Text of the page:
The SafeTcore package also includes a safety manual for the integration of the various library elements into the user application and the approval of the safety integrity level.


The CIC61508 can be integrated into various functional safety relevant applications. The watchdog monitors the main microcontroller (eg TriCore chip) by providing features to detect common failure modes of clock, power supply and temperature which may lead to computational errors on the microcontroller. Thanks to its small TSSOP-38 footprint, the CIC61508 is a space-saving and cost-effective option for supporting safety applications.

In a safety-related system using a TriCore MCU, the TriCore main core runs the SafeTcore test software with core and peripherals test, while the PCP monitors the TriCore main core. The CIC61508 external watchdog monitors both cores to identify common causes of failure. As the PCP has already implemented various self-test functions, the TriCore/CIC61508 combination needs only a subset of the functionality offered by the CIC61508.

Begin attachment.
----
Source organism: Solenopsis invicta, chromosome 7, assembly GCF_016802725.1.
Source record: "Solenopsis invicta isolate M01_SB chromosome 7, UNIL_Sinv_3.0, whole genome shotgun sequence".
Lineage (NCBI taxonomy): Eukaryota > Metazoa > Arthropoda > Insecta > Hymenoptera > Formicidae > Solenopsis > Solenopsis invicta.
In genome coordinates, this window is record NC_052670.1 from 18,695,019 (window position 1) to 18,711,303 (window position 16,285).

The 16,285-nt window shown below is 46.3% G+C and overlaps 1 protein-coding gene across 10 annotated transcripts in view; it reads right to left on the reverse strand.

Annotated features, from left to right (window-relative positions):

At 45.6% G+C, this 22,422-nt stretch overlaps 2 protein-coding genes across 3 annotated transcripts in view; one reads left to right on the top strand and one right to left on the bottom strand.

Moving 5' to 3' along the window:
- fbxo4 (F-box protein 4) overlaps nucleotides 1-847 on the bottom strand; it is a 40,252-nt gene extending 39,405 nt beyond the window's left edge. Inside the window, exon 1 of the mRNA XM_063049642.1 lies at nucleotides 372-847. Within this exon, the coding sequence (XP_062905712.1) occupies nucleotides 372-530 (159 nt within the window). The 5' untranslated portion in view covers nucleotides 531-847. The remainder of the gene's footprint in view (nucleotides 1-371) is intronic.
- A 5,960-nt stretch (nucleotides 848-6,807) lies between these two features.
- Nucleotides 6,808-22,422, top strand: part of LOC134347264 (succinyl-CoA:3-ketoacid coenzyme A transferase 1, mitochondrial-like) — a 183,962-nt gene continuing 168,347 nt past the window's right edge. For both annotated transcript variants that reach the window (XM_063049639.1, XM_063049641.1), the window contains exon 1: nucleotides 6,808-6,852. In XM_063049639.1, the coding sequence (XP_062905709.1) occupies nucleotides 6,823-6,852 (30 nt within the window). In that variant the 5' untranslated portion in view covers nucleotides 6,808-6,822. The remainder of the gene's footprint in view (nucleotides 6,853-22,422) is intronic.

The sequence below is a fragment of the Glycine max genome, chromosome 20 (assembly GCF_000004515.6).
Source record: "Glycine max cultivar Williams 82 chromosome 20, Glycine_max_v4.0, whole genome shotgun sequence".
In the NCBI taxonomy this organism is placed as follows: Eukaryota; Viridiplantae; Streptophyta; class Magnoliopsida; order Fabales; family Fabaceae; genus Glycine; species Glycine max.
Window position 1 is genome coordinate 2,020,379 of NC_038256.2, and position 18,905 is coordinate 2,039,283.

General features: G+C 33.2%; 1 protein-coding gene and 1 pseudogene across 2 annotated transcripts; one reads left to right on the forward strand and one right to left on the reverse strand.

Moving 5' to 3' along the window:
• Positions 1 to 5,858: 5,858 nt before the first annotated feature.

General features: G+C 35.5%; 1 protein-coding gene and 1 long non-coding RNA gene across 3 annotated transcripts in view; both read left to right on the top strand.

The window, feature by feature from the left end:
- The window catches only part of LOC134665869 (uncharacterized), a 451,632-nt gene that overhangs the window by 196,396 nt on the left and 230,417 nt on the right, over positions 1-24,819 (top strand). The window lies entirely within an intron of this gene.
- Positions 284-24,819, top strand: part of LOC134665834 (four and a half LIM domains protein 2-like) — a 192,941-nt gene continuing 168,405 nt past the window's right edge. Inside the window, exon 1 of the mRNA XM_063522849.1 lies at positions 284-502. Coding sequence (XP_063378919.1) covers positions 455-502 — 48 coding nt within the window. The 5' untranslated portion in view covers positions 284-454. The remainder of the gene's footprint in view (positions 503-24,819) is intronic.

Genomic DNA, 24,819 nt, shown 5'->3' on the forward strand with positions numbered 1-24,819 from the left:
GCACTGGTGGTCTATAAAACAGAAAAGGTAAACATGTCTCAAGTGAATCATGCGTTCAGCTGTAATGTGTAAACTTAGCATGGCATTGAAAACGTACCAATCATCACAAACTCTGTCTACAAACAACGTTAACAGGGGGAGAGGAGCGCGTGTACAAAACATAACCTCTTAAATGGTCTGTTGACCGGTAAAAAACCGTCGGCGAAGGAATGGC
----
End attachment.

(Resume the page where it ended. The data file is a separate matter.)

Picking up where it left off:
The test features supported by the CIC61508 are stored in its ROM and include an internal op-code test scheduler/sequencer which generates a sequence of test requests with specific data and checks the response against a user-defined table.

Other monitoring functions include the capability of detecting under-voltage and over-voltage in up to four power domains, the capability to monitor up to eight parallel data comparisons and verification functions, and an operating system task monitor to check the predefined dispatch sequence and execution budgets of all safety-critical tasks.

For more information contact Davis Moodley, Infineon, +27 (0)11 706 6099,